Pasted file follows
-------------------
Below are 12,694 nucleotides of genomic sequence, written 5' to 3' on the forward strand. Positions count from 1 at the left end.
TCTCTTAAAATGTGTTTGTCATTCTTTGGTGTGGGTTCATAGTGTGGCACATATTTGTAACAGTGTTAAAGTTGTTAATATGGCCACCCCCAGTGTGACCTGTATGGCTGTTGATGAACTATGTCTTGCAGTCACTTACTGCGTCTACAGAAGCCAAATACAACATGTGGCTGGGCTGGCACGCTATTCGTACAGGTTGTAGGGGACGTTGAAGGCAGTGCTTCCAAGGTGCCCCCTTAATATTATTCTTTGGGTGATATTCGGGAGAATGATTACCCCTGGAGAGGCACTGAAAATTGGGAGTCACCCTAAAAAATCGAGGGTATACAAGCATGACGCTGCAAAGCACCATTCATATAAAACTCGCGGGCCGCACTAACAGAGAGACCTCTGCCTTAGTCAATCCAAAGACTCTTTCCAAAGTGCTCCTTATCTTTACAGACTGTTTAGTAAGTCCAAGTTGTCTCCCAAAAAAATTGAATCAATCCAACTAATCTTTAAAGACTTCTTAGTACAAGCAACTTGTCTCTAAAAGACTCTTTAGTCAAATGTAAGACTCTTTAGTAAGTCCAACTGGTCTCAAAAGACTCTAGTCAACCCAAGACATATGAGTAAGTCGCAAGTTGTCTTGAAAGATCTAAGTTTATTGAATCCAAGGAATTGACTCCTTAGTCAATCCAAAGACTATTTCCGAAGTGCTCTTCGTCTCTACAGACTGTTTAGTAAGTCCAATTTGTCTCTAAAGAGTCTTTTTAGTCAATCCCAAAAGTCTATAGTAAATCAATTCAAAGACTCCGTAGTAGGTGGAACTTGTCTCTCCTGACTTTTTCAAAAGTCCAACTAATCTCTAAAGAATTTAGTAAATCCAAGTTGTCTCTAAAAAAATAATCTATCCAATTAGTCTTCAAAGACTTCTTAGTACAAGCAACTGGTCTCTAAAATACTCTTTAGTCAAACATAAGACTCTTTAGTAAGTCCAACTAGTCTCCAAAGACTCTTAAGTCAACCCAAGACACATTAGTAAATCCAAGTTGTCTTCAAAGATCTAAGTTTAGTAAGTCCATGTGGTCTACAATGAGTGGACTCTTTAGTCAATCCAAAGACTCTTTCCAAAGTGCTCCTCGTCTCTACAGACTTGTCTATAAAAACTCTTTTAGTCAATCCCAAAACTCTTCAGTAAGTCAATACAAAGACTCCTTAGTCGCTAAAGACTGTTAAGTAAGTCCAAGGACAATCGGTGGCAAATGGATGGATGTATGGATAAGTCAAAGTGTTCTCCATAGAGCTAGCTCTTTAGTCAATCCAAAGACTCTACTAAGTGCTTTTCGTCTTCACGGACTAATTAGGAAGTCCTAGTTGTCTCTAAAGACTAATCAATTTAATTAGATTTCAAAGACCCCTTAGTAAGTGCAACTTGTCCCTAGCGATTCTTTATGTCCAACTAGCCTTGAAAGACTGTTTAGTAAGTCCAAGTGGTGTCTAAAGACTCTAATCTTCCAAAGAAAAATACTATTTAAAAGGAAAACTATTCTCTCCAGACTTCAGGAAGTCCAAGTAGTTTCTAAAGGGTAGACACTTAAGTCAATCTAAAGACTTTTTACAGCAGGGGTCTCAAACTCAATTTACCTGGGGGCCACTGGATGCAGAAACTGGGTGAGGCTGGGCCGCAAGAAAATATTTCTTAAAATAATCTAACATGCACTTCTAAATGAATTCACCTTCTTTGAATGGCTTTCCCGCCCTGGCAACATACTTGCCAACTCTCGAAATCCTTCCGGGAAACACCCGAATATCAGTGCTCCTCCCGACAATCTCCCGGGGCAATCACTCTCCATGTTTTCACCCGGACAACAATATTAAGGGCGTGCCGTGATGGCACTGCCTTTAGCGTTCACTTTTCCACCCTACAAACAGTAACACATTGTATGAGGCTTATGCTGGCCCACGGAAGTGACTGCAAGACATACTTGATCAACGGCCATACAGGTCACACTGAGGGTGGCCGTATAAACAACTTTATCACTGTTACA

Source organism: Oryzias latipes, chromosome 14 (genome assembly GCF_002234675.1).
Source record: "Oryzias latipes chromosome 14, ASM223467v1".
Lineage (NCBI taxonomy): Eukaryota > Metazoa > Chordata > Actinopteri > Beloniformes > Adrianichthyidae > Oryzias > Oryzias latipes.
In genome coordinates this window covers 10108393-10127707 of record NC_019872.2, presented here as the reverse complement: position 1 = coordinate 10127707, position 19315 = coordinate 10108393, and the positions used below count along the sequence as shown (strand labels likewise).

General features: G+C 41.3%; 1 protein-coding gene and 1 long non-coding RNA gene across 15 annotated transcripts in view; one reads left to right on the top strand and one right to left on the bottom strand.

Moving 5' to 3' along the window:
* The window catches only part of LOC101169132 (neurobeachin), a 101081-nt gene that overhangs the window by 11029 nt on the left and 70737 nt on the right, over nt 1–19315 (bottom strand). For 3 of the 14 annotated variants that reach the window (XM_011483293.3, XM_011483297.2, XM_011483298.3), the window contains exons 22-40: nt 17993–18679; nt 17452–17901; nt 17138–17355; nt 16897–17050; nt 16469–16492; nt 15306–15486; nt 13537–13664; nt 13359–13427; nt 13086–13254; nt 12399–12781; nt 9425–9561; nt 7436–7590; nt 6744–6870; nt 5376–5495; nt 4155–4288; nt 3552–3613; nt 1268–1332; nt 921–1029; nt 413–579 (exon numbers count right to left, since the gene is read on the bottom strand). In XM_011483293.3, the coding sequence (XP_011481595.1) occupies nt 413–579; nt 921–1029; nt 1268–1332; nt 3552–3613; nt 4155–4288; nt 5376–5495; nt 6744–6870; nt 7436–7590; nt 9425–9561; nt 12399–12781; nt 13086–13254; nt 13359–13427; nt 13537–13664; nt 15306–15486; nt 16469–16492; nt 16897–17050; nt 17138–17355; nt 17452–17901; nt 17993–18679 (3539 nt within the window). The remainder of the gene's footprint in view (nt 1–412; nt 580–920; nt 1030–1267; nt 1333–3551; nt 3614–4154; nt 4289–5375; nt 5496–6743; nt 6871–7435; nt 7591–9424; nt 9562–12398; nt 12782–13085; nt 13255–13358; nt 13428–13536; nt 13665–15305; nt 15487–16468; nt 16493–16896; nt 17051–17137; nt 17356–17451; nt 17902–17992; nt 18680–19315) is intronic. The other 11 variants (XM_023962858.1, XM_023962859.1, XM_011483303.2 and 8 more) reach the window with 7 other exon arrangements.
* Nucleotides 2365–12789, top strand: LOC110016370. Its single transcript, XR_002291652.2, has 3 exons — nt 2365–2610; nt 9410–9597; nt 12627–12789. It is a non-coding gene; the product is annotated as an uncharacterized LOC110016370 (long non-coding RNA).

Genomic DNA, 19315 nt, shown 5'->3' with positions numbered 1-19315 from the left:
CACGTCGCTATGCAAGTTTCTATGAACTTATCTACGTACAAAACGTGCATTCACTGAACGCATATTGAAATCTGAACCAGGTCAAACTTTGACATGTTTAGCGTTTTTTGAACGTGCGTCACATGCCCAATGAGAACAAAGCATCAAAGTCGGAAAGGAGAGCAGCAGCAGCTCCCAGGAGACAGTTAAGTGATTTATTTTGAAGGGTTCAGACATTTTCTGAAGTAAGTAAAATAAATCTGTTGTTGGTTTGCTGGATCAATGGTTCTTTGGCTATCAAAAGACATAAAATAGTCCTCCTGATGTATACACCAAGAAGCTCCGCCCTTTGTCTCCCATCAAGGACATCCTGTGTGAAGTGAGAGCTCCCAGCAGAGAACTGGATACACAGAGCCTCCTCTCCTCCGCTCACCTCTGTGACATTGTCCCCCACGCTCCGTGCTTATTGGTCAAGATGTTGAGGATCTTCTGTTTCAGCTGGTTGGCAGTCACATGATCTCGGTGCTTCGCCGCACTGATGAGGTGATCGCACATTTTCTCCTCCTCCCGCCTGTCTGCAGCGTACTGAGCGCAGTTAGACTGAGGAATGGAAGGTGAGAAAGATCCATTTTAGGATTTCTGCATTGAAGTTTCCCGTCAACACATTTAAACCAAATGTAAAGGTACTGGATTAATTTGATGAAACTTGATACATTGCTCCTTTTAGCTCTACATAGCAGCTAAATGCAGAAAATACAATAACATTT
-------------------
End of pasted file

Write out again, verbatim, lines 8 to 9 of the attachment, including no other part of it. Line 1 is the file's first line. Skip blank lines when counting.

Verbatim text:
Moving 5' to 3' along the window:
* The window catches only part of LOC101169132 (neurobeachin), a 101081-nt gene that overhangs the window by 11029 nt on the left and 70737 nt on the right, over nt 1–19315 (bottom strand). For 3 of the 14 annotated variants that reach the window (XM_011483293.3, XM_011483297.2, XM_011483298.3), the window contains exons 22-40: nt 17993–18679; nt 17452–17901; nt 17138–17355; nt 16897–17050; nt 16469–16492; nt 15306–15486; nt 13537–13664; nt 13359–13427; nt 13086–13254; nt 12399–12781; nt 9425–9561; nt 7436–7590; nt 6744–6870; nt 5376–5495; nt 4155–4288; nt 3552–3613; nt 1268–1332; nt 921–1029; nt 413–579 (exon numbers count right to left, since the gene is read on the bottom strand). In XM_011483293.3, the coding sequence (XP_011481595.1) occupies nt 413–579; nt 921–1029; nt 1268–1332; nt 3552–3613; nt 4155–4288; nt 5376–5495; nt 6744–6870; nt 7436–7590; nt 9425–9561; nt 12399–12781; nt 13086–13254; nt 13359–13427; nt 13537–13664; nt 15306–15486; nt 16469–16492; nt 16897–17050; nt 17138–17355; nt 17452–17901; nt 17993–18679 (3539 nt within the window). The remainder of the gene's footprint in view (nt 1–412; nt 580–920; nt 1030–1267; nt 1333–3551; nt 3614–4154; nt 4289–5375; nt 5496–6743; nt 6871–7435; nt 7591–9424; nt 9562–12398; nt 12782–13085; nt 13255–13358; nt 13428–13536; nt 13665–15305; nt 15487–16468; nt 16493–16896; nt 17051–17137; nt 17356–17451; nt 17902–17992; nt 18680–19315) is intronic. The other 11 variants (XM_023962858.1, XM_023962859.1, XM_011483303.2 and 8 more) reach the window with 7 other exon arrangements.